Business & Economics
Free banks in Illinois could issue bank notes backed by state or U.S. bond collateral. A decline in bond prices as the Civil War approached resulted in banks being unable to redeem their noteholders in gold specie and subsequently resulted in bank failures. Previously economic historians believed that failures of free banks were due to wildcat banking rather than the portfolio allocation of free banks. Over time, other researchers have found that banks that took greater ex ante risk prior to the failure were more likely to fail. There were other price declines during the 1850s, in particular the Panic of 1857, so managers should have been able to determine the likelihood of price declines that would result in failure. Since it was the bonds of the Southern states that sharply declined in value, examining potential reasons that these banks held large amounts of these bonds were also examined. The bond portfolios being analyzed include the securities held by the Illinois free banks in November of 1858 and in November of 1860. The value-at-risk and Sharpe ratio metrics measured price risk and return per unit of risk respectively to help assess whether the free banks took undue risk. Overall, the Illinois free banks appeared to be taking undue risk with their bond portfolios since they did not adequately reduce their risk over time, with the riskier older bank portfolios also receiving less return per unit of risk in 1860.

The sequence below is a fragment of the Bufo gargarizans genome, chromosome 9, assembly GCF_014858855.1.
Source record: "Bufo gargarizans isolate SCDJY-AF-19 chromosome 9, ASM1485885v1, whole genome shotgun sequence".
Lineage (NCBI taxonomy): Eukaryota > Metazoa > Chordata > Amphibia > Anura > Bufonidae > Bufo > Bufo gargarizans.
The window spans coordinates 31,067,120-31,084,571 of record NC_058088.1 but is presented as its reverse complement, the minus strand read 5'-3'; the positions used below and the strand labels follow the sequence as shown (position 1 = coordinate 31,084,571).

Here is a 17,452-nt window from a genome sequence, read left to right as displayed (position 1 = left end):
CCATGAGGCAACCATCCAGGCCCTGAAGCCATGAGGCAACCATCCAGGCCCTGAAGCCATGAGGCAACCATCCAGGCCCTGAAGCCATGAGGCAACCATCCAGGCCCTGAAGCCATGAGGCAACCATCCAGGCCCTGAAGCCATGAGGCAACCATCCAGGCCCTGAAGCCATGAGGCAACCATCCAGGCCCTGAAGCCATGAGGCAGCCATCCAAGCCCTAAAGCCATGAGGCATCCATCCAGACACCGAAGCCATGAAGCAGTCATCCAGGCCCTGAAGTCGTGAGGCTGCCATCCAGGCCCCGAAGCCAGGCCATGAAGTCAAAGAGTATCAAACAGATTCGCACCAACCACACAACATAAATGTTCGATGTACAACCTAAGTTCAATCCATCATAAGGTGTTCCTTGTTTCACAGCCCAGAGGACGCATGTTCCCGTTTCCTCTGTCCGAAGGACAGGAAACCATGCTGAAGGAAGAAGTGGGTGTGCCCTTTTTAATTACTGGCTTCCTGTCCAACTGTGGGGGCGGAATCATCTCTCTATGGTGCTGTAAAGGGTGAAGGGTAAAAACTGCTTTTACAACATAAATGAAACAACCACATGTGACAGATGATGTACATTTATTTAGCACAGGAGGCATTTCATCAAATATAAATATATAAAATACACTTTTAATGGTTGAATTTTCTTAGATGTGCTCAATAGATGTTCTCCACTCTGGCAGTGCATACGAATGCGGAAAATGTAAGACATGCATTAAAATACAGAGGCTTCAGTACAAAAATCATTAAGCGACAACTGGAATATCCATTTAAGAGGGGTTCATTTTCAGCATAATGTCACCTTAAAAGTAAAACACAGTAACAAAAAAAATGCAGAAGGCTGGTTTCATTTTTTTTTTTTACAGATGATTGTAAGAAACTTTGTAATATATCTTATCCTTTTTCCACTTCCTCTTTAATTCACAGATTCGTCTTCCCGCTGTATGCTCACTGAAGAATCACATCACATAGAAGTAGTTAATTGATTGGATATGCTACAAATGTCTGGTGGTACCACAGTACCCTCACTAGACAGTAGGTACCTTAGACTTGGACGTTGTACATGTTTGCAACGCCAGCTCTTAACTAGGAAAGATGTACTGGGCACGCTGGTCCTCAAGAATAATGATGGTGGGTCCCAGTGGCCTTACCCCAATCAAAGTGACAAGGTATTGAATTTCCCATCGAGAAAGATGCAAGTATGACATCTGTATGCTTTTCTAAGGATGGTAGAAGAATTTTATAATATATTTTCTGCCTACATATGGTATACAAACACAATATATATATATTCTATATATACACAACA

Clayman, Scott N., "Did Antebellum Illinois Free Banks Take Undue Risk With Their Bond Portfolios?: An Analysis of Decision-Making Prior to the Civil War" (2015). Business and Economics Honors Papers. 3.